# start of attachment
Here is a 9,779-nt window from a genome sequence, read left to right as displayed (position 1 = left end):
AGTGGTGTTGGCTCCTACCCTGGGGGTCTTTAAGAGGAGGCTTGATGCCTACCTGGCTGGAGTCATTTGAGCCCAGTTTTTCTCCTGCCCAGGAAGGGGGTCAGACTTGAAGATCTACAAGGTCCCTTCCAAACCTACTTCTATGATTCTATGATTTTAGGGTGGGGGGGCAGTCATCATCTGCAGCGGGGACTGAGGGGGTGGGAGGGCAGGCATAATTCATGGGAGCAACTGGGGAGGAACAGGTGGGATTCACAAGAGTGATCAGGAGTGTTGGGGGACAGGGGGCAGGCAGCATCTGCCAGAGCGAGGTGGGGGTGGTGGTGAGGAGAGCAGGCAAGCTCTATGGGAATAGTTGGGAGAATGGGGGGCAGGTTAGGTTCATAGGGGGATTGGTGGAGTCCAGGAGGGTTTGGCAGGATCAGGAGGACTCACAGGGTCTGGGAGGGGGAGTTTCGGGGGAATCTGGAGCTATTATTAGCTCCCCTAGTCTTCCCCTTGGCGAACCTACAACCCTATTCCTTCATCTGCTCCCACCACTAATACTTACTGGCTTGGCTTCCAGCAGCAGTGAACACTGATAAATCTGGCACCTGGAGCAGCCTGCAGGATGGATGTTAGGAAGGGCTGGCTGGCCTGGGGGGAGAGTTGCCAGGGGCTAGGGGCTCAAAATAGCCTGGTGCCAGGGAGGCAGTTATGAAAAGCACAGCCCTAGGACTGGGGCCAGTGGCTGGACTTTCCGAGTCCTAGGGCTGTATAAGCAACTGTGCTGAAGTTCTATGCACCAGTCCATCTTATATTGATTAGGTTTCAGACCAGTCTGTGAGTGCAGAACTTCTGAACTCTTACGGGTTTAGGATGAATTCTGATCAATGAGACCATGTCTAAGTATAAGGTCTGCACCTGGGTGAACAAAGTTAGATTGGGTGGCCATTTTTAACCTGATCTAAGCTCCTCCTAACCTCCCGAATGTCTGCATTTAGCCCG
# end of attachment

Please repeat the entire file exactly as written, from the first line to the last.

Here is a 9,779-nt window from a genome sequence, read left to right as displayed (position 1 = left end):
AGTGGTGTTGGCTCCTACCCTGGGGGTCTTTAAGAGGAGGCTTGATGCCTACCTGGCTGGAGTCATTTGAGCCCAGTTTTTCTCCTGCCCAGGAAGGGGGTCAGACTTGAAGATCTACAAGGTCCCTTCCAAACCTACTTCTATGATTCTATGATTTTAGGGTGGGGGGGCAGTCATCATCTGCAGCGGGGACTGAGGGGGTGGGAGGGCAGGCATAATTCATGGGAGCAACTGGGGAGGAACAGGTGGGATTCACAAGAGTGATCAGGAGTGTTGGGGGACAGGGGGCAGGCAGCATCTGCCAGAGCGAGGTGGGGGTGGTGGTGAGGAGAGCAGGCAAGCTCTATGGGAATAGTTGGGAGAATGGGGGGCAGGTTAGGTTCATAGGGGGATTGGTGGAGTCCAGGAGGGTTTGGCAGGATCAGGAGGACTCACAGGGTCTGGGAGGGGGAGTTTCGGGGGAATCTGGAGCTATTATTAGCTCCCCTAGTCTTCCCCTTGGCGAACCTACAACCCTATTCCTTCATCTGCTCCCACCACTAATACTTACTGGCTTGGCTTCCAGCAGCAGTGAACACTGATAAATCTGGCACCTGGAGCAGCCTGCAGGATGGATGTTAGGAAGGGCTGGCTGGCCTGGGGGGAGAGTTGCCAGGGGCTAGGGGCTCAAAATAGCCTGGTGCCAGGGAGGCAGTTATGAAAAGCACAGCCCTAGGACTGGGGCCAGTGGCTGGACTTTCCGAGTCCTAGGGCTGTATAAGCAACTGTGCTGAAGTTCTATGCACCAGTCCATCTTATATTGATTAGGTTTCAGACCAGTCTGTGAGTGCAGAACTTCTGAACTCTTACGGGTTTAGGATGAATTCTGATCAATGAGACCATGTCTAAGTATAAGGTCTGCACCTGGGTGAACAAAGTTAGATTGGGTGGCCATTTTTAACCTGATCTAAGCTCCTCCTAACCTCCCGAATGTCTGCATTTAGCCCG